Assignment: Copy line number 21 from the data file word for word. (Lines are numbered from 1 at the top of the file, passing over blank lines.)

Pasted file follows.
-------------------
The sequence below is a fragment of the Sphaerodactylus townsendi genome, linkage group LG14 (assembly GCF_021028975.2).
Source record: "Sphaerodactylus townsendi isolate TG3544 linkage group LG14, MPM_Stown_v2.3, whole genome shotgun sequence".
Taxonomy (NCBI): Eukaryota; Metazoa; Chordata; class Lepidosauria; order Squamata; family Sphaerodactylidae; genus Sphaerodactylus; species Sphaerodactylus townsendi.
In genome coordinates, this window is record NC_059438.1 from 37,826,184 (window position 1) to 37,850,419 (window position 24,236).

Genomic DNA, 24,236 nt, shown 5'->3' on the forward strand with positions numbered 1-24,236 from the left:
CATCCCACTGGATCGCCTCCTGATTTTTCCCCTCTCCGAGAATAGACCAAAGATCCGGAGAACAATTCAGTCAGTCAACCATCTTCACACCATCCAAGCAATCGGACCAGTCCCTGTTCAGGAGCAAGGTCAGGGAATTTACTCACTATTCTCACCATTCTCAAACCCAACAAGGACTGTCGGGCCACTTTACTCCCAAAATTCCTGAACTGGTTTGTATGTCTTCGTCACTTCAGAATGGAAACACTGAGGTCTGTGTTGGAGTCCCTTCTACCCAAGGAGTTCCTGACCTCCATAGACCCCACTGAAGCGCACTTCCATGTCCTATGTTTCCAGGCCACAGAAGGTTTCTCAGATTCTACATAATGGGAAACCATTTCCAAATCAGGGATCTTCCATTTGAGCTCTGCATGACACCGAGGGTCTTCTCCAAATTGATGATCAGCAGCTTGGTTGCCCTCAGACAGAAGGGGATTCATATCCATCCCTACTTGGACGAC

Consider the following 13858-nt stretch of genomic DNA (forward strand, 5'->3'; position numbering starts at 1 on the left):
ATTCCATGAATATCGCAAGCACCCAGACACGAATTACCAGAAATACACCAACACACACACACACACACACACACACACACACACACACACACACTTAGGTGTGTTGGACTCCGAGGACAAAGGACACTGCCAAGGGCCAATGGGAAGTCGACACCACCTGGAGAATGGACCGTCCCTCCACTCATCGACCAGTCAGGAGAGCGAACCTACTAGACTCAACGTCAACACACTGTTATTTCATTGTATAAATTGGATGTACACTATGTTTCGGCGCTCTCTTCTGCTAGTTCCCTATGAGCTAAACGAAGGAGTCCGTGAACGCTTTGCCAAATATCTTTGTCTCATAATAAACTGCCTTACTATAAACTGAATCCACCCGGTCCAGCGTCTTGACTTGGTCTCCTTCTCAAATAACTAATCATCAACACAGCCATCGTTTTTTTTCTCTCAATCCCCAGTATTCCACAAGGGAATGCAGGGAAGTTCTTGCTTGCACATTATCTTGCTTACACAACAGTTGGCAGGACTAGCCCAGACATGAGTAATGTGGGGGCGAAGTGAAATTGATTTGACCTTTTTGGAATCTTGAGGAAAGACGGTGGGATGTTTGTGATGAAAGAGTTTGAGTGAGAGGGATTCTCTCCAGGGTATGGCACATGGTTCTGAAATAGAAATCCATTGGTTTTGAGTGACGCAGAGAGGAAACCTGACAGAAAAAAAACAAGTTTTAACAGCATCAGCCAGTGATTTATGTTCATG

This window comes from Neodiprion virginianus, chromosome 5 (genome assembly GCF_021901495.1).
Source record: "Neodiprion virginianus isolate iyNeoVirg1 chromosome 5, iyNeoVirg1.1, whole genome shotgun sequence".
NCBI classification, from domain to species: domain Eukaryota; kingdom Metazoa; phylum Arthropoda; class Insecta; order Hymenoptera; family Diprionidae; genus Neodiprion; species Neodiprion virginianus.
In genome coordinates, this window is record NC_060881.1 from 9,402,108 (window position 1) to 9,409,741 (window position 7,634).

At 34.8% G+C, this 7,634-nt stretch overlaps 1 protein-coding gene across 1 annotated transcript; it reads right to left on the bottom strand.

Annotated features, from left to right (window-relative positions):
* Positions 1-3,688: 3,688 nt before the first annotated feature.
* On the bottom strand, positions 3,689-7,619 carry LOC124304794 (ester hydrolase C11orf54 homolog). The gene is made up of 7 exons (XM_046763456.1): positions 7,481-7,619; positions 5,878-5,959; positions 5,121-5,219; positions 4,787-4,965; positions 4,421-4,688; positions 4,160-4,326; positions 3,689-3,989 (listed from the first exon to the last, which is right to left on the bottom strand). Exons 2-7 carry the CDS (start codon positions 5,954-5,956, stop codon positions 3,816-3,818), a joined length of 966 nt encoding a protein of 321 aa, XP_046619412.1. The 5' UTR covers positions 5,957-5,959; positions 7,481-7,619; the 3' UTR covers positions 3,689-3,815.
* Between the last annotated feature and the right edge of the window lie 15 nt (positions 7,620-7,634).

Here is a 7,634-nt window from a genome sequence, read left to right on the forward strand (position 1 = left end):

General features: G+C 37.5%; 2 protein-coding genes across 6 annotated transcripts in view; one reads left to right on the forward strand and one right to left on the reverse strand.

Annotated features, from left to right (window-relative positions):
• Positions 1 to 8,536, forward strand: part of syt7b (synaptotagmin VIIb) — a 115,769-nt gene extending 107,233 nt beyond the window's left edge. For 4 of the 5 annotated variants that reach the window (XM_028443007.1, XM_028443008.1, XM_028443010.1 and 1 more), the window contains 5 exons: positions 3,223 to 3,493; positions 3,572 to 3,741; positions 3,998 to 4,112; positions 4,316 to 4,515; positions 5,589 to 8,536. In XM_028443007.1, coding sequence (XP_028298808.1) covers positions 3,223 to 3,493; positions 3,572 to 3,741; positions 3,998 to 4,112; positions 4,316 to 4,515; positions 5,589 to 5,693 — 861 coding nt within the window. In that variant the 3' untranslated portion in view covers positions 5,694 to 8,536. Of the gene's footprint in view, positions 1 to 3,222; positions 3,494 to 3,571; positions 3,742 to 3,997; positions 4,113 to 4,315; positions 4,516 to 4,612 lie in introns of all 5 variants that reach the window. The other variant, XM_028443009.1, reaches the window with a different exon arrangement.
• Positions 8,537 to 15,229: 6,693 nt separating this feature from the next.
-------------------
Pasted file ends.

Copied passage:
• Positions 1 to 8,536, forward strand: part of syt7b (synaptotagmin VIIb) — a 115,769-nt gene extending 107,233 nt beyond the window's left edge. For 4 of the 5 annotated variants that reach the window (XM_028443007.1, XM_028443008.1, XM_028443010.1 and 1 more), the window contains 5 exons: positions 3,223 to 3,493; positions 3,572 to 3,741; positions 3,998 to 4,112; positions 4,316 to 4,515; positions 5,589 to 8,536. In XM_028443007.1, coding sequence (XP_028298808.1) covers positions 3,223 to 3,493; positions 3,572 to 3,741; positions 3,998 to 4,112; positions 4,316 to 4,515; positions 5,589 to 5,693 — 861 coding nt within the window. In that variant the 3' untranslated portion in view covers positions 5,694 to 8,536. Of the gene's footprint in view, positions 1 to 3,222; positions 3,494 to 3,571; positions 3,742 to 3,997; positions 4,113 to 4,315; positions 4,516 to 4,612 lie in introns of all 5 variants that reach the window. The other variant, XM_028443009.1, reaches the window with a different exon arrangement.